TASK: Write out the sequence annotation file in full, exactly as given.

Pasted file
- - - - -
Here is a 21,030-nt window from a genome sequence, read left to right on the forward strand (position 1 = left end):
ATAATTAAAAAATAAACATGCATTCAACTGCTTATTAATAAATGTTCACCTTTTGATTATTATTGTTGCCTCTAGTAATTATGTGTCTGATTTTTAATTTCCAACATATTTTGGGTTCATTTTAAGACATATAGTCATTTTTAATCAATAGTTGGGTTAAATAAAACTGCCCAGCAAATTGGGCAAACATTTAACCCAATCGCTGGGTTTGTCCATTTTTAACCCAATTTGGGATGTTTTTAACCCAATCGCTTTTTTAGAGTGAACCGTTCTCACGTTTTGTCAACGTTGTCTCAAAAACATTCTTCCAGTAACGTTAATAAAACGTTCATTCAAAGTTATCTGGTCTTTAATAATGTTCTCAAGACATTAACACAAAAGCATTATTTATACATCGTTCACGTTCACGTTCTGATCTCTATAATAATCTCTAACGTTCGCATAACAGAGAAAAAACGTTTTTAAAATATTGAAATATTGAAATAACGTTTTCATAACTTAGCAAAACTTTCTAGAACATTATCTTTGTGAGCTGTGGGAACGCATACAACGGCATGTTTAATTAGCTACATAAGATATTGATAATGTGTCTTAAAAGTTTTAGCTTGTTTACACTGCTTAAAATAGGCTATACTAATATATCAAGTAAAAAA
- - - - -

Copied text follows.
Here is a 21,030-nt window from a genome sequence, read left to right on the forward strand (position 1 = left end):
ATAATTAAAAAATAAACATGCATTCAACTGCTTATTAATAAATGTTCACCTTTTGATTATTATTGTTGCCTCTAGTAATTATGTGTCTGATTTTTAATTTCCAACATATTTTGGGTTCATTTTAAGACATATAGTCATTTTTAATCAATAGTTGGGTTAAATAAAACTGCCCAGCAAATTGGGCAAACATTTAACCCAATCGCTGGGTTTGTCCATTTTTAACCCAATTTGGGATGTTTTTAACCCAATCGCTTTTTTAGAGTGAACCGTTCTCACGTTTTGTCAACGTTGTCTCAAAAACATTCTTCCAGTAACGTTAATAAAACGTTCATTCAAAGTTATCTGGTCTTTAATAATGTTCTCAAGACATTAACACAAAAGCATTATTTATACATCGTTCACGTTCACGTTCTGATCTCTATAATAATCTCTAACGTTCGCATAACAGAGAAAAAACGTTTTTAAAATATTGAAATATTGAAATAACGTTTTCATAACTTAGCAAAACTTTCTAGAACATTATCTTTGTGAGCTGTGGGAACGCATACAACGGCATGTTTAATTAGCTACATAAGATATTGATAATGTGTCTTAAAAGTTTTAGCTTGTTTACACTGCTTAAAATAGGCTATACTAATATATCAAGTAAAAAA